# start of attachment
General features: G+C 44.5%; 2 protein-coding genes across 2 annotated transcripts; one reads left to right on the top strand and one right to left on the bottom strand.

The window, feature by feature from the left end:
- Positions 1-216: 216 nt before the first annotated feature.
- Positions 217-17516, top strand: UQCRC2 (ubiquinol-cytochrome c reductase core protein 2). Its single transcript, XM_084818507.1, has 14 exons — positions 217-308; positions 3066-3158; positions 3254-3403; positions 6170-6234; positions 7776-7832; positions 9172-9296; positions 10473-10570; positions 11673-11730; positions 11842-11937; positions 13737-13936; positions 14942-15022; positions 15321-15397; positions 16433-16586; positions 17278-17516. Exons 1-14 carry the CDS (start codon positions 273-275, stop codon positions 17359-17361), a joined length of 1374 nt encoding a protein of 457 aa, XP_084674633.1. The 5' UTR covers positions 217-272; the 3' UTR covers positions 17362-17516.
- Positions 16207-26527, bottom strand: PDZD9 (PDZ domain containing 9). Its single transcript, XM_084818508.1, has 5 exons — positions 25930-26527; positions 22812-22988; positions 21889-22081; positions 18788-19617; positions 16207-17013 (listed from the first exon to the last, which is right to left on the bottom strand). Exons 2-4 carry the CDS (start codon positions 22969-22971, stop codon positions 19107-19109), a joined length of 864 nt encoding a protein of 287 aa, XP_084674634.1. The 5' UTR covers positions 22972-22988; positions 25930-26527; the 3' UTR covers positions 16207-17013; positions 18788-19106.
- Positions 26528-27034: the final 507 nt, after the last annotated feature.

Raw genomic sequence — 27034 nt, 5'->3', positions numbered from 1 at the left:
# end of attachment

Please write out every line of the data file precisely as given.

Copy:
General features: G+C 44.5%; 2 protein-coding genes across 2 annotated transcripts; one reads left to right on the top strand and one right to left on the bottom strand.

The window, feature by feature from the left end:
- Positions 1-216: 216 nt before the first annotated feature.
- Positions 217-17516, top strand: UQCRC2 (ubiquinol-cytochrome c reductase core protein 2). Its single transcript, XM_084818507.1, has 14 exons — positions 217-308; positions 3066-3158; positions 3254-3403; positions 6170-6234; positions 7776-7832; positions 9172-9296; positions 10473-10570; positions 11673-11730; positions 11842-11937; positions 13737-13936; positions 14942-15022; positions 15321-15397; positions 16433-16586; positions 17278-17516. Exons 1-14 carry the CDS (start codon positions 273-275, stop codon positions 17359-17361), a joined length of 1374 nt encoding a protein of 457 aa, XP_084674633.1. The 5' UTR covers positions 217-272; the 3' UTR covers positions 17362-17516.
- Positions 16207-26527, bottom strand: PDZD9 (PDZ domain containing 9). Its single transcript, XM_084818508.1, has 5 exons — positions 25930-26527; positions 22812-22988; positions 21889-22081; positions 18788-19617; positions 16207-17013 (listed from the first exon to the last, which is right to left on the bottom strand). Exons 2-4 carry the CDS (start codon positions 22969-22971, stop codon positions 19107-19109), a joined length of 864 nt encoding a protein of 287 aa, XP_084674634.1. The 5' UTR covers positions 22972-22988; positions 25930-26527; the 3' UTR covers positions 16207-17013; positions 18788-19106.
- Positions 26528-27034: the final 507 nt, after the last annotated feature.

Raw genomic sequence — 27034 nt, 5'->3', positions numbered from 1 at the left: